Based on this year’s theme for #IWD2019, how is your advocacy work helping to create better balance and inclusion for girls and women?

The Wellbeing Foundation Africa’s advocacy work is in line with the #IWD2019 theme because we are working to improve education for women and girls, especially with regards to their sexual and reproductive health, and also fostering access to better healthcare for mothers. We believe that we can attain #balanceforbetter when girls and women have the right information that can enable them make lifesaving health decisions whilst having the ability to reach a healthcare professional whenever necessary. This is the major goal of our programs across the country, and with the right education, financial capacity, and healthcare, we can indeed have a world that is #balanceforbetter.

It is widely known that African governments have very low healthcare budgets. What more can be done to encourage African governments to increase financial commitments to improving the provision of health care services?

In Nigeria, we are glad that the National Assembly during this 8th Assembly announced the 1% Consolidated Revenue Fund (CRF) to boost the provision of the Basic Primary Healthcare Services across the country. his was especially exciting, as our Founder-President, H.E. Mrs Toyin Ojora-Saraki, chaired the National Assembly Primary Healthcare Revitalization Support Group, which was a key stakeholder in lobbying for this move towards the development of the healthcare sector. With the implementation of key strategies such as the 1% CRF, healthcare within Africa will witness a boost in the right direction. Government across all levels, can further strengthen and implement policies that improves on the current health insurance scheme, making healthcare accessible and affordable. We recognise that government cannot do it all alone, that is why the Wellbeing Foundation Africa acknowledges the role partnerships particularly – the private sector plays to ensure growth in the healthcare space. With partnership, we can build a sustainable healthcare sector, where trained healthcare workers with modern facilities are accessible to every citizen.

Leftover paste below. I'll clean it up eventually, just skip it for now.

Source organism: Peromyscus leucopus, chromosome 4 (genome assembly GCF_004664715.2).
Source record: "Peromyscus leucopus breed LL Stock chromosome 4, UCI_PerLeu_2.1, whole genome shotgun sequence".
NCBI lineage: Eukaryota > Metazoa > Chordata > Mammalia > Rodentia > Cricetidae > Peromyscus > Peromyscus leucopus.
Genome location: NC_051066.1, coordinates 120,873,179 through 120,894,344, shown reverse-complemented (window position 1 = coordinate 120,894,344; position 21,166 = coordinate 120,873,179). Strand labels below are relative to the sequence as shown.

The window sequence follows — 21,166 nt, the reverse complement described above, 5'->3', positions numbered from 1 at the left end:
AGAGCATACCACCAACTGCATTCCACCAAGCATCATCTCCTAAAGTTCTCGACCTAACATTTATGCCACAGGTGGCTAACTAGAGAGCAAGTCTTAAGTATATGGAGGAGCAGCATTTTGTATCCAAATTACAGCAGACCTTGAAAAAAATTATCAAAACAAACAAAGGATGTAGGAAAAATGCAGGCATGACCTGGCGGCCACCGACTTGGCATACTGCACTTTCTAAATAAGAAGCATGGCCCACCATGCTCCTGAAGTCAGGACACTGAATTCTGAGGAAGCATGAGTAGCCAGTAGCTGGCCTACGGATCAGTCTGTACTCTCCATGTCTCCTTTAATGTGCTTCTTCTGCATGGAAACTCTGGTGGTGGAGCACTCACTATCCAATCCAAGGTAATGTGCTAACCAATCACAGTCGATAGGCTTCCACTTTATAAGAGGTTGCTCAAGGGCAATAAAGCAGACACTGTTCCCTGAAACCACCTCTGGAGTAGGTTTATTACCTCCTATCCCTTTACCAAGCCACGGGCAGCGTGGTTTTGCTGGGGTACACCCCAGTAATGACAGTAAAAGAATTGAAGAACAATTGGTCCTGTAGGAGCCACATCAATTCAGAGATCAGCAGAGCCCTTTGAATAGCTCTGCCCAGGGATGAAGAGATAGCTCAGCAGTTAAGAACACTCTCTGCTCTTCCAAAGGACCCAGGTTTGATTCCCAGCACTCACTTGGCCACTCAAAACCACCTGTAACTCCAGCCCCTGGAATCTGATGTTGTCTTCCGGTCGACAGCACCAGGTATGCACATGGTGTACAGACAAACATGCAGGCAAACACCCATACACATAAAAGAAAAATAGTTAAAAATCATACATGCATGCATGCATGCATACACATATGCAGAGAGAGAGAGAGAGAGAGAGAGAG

As a leading healthcare #philanthropy in Africa, would you consider your work successful, and if so, what has enabled this success?

Yes, I would say our work at the Wellbeing Foundation Africa has been largely successful. Several reasons have enabled this. First, our dedicated frontline team of health workers and staff – who are based at the grassroots working with mothers and other healthcare providers to enlighten, advocate, teach and learn from women/mothers and families on what women want to ensure a safe quality of care for them and their little ones. Secondly, our strategic partnerships with organizations that share our passion and goal to improve the reproductive, maternal, newborn, child and adolescent health & nutrition (RMNCAH+N) indices of Nigeria. But perhaps more importantly, because we have a Founder-President who is quite passionate to bring change on narrative around maternal & child health & is committed to be an advocate while working tirelessly to ensure we do just that.

How can other African donors and philanthropists get involved in improving #genderequality & providing #healthcareforall?

A great way African donors and philanthropists can get involved is to unequivocally support programmes that address gender inequality in any shape or form. Health programmes that provide access to information & the much-needed resources to address maternal & child mortality, women’s empowerment girls’ education, financial inclusion, sexual & reproductive health just to mention a few. I am a firm believer of supporting what works particularly a programme that can be taken to scale in many countries – that’s another good way of reaching more women & girls with life-saving information & resources.

For more information about the Wellbeing Foundation Africa visit their website.